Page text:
Interactive session II Economic, social and labour rights: Addressing burning inequalities and enhancing social protection - how to better promote and implement economic and social rights in the post-COVID recovery

Wednesday, December 8, 2021 10:15 AM to 11:50 AM
External
Interactive

Information

Social protection systems are key tools in preventing or alleviating poverty, vulnerability and social exclusion. By providing guarantees on access to essential healthcare and income security, governments can actively support human rights and address social and discrimination issues. However more than 4 billion people around the world remain entirely unprotected according to the ILO. In manufacturing industries, social protection schemes (particularly for cases of sickness, unemployment, maternity and disability) play a crucial role in ensuring decent work conditions, living wages and gender equality. The COVID-19 pandemic has revealed the crucial role of social protection nets as a crisis response tool but it also exacerbated the social protection gap between countries, as evidenced by the limited reach of the social protection nets organised in many countries. In June 2021, the ILO revealed that an estimated additional 108 million workers are now extremely or moderately poor. The session will focus on the socio-economic impacts of the pandemic, and on how social and economic rights can contribute to enhancing social protection and to reducing inequalities. As a scene-setter, the session will open with the broadcasting of a 12-minute film 'How to steal your workers future', a portrayal of the long-term devastation for garment workers and their families caused by wages and severance theft (i.e. the unpaid yet legally-owed payments to workers). The film will be followed by an exchange of views on the impact of COVID-19 on employment levels, livelihoods and wage payments, the role and responsibilities of all actors in strengthening social protection systems, and how novel collaborative financing and governance mechanisms could support their development.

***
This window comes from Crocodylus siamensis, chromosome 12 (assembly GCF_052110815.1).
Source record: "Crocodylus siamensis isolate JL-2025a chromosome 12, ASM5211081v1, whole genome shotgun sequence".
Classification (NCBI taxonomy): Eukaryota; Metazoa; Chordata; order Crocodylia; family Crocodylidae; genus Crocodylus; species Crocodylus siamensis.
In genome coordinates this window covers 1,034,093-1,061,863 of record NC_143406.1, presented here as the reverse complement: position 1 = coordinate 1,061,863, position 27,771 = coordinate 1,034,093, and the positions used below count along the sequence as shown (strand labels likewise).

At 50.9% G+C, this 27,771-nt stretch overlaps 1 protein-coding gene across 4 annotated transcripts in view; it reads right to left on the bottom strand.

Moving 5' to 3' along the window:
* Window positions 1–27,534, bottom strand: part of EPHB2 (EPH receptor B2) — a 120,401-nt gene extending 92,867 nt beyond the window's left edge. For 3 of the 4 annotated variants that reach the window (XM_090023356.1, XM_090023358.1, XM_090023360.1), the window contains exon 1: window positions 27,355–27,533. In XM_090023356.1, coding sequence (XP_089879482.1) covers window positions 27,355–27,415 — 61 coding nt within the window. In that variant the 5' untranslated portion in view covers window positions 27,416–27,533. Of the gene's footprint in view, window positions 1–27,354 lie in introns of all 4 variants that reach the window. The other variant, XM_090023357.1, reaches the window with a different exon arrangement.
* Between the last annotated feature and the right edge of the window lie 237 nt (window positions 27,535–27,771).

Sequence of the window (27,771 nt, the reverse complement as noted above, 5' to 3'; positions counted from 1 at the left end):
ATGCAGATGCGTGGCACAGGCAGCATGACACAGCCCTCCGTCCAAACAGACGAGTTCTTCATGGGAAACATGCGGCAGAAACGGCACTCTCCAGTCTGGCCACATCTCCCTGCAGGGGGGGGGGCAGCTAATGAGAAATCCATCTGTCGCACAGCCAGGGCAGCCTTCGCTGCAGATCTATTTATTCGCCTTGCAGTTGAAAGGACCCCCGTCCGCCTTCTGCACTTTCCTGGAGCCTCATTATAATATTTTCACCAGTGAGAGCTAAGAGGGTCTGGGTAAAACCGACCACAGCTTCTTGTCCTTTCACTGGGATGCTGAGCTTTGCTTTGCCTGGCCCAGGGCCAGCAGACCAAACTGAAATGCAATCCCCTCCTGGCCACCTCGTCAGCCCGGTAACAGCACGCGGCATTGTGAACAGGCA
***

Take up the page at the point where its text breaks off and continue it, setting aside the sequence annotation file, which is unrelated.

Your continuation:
Leading questions: 

- How did the lack of adequate social protection exacerbate the impact of the COVID-19 crisis on factory workers’ livelihoods, in particular garment workers? 

- A lack of access to social protection particularly impacts women. What does an adequate social protection scheme need to include to tackle this gender gap (e.g. cover informal labour, absorb some childcare costs, etc.)? 

- How are social protection systems covering the unemployment and termination benefits developed and implemented in garment-producing countries? What are the obstacles to effective implementation? 

- What is the role of civil society organisations in supporting the development of social protection systems?  

- How can the EU support the development of social protection systems in garment-producing countries, including through its international partnerships and its trade policies? 

- In high-risk countries for social security provision, how can businesses take adequate steps to mitigate risks and negative impacts in times of crisis? What questions should they be asking, and what prevention and mitigation actions can they take as part of their due diligence? 


Useful links:
-
Communication on the Global EU response to COVID-19https://eur-lex.europa.eu/legal-content/EN/TXT/PDF/?uri=CELEX:52020JC0011&from=EN 

- International Labour Organization, World Social Protection Report 2020-22 https://www.ilo.org/global/about-the-ilo/newsroom/news/WCMS_817653/lang--en/index.htm https://www.ilo.org/wcmsp5/groups/public/@dgreports/@dcomm/@publ/documents/publication/wcms_817572.pdf 

 - Clean Clothes Campaignhttps://cleanclothes.org/campaigns/pay-your-workers 

- International Dalit Solidarity Network, Guidance on caste in global supply chains  https://idsn.org/portfolio-items/eti-guidance-caste-in-global-supply-chains/